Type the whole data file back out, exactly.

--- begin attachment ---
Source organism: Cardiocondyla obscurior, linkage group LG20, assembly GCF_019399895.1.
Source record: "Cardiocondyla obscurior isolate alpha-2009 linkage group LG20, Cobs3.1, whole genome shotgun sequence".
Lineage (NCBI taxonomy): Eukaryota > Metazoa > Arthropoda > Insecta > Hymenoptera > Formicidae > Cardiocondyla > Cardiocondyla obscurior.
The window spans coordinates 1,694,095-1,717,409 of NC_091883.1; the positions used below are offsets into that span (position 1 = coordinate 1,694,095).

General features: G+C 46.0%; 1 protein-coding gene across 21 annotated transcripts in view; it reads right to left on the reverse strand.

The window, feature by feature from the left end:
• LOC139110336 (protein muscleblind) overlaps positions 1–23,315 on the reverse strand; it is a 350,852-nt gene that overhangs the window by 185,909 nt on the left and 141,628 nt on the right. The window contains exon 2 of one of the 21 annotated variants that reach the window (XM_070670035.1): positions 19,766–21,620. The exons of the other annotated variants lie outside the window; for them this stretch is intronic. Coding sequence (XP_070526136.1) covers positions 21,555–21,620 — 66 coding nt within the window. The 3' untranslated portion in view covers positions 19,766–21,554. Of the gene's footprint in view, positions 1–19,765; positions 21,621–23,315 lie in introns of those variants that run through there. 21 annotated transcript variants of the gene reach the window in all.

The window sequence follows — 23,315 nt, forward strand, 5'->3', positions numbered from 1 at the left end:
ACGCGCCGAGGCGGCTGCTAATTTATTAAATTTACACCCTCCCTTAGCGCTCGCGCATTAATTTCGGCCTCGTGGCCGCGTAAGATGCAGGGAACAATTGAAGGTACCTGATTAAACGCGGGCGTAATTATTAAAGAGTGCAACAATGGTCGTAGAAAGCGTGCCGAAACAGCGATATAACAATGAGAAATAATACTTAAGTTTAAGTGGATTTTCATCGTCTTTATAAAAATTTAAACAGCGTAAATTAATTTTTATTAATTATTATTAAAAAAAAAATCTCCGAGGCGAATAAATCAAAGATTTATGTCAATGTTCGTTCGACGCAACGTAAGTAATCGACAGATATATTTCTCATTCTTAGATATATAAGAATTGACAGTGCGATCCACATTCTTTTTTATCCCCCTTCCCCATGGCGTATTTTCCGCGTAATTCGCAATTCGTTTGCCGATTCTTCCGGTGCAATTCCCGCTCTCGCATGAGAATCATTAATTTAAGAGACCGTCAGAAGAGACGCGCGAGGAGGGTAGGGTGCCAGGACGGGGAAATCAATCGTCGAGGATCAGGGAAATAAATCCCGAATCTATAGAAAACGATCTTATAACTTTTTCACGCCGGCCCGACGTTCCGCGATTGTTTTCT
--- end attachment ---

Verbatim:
Source organism: Cardiocondyla obscurior, linkage group LG20, assembly GCF_019399895.1.
Source record: "Cardiocondyla obscurior isolate alpha-2009 linkage group LG20, Cobs3.1, whole genome shotgun sequence".
Lineage (NCBI taxonomy): Eukaryota > Metazoa > Arthropoda > Insecta > Hymenoptera > Formicidae > Cardiocondyla > Cardiocondyla obscurior.
The window spans coordinates 1,694,095-1,717,409 of NC_091883.1; the positions used below are offsets into that span (position 1 = coordinate 1,694,095).

General features: G+C 46.0%; 1 protein-coding gene across 21 annotated transcripts in view; it reads right to left on the reverse strand.

The window, feature by feature from the left end:
• LOC139110336 (protein muscleblind) overlaps positions 1–23,315 on the reverse strand; it is a 350,852-nt gene that overhangs the window by 185,909 nt on the left and 141,628 nt on the right. The window contains exon 2 of one of the 21 annotated variants that reach the window (XM_070670035.1): positions 19,766–21,620. The exons of the other annotated variants lie outside the window; for them this stretch is intronic. Coding sequence (XP_070526136.1) covers positions 21,555–21,620 — 66 coding nt within the window. The 3' untranslated portion in view covers positions 19,766–21,554. Of the gene's footprint in view, positions 1–19,765; positions 21,621–23,315 lie in introns of those variants that run through there. 21 annotated transcript variants of the gene reach the window in all.

The window sequence follows — 23,315 nt, forward strand, 5'->3', positions numbered from 1 at the left end:
ACGCGCCGAGGCGGCTGCTAATTTATTAAATTTACACCCTCCCTTAGCGCTCGCGCATTAATTTCGGCCTCGTGGCCGCGTAAGATGCAGGGAACAATTGAAGGTACCTGATTAAACGCGGGCGTAATTATTAAAGAGTGCAACAATGGTCGTAGAAAGCGTGCCGAAACAGCGATATAACAATGAGAAATAATACTTAAGTTTAAGTGGATTTTCATCGTCTTTATAAAAATTTAAACAGCGTAAATTAATTTTTATTAATTATTATTAAAAAAAAAATCTCCGAGGCGAATAAATCAAAGATTTATGTCAATGTTCGTTCGACGCAACGTAAGTAATCGACAGATATATTTCTCATTCTTAGATATATAAGAATTGACAGTGCGATCCACATTCTTTTTTATCCCCCTTCCCCATGGCGTATTTTCCGCGTAATTCGCAATTCGTTTGCCGATTCTTCCGGTGCAATTCCCGCTCTCGCATGAGAATCATTAATTTAAGAGACCGTCAGAAGAGACGCGCGAGGAGGGTAGGGTGCCAGGACGGGGAAATCAATCGTCGAGGATCAGGGAAATAAATCCCGAATCTATAGAAAACGATCTTATAACTTTTTCACGCCGGCCCGACGTTCCGCGATTGTTTTCT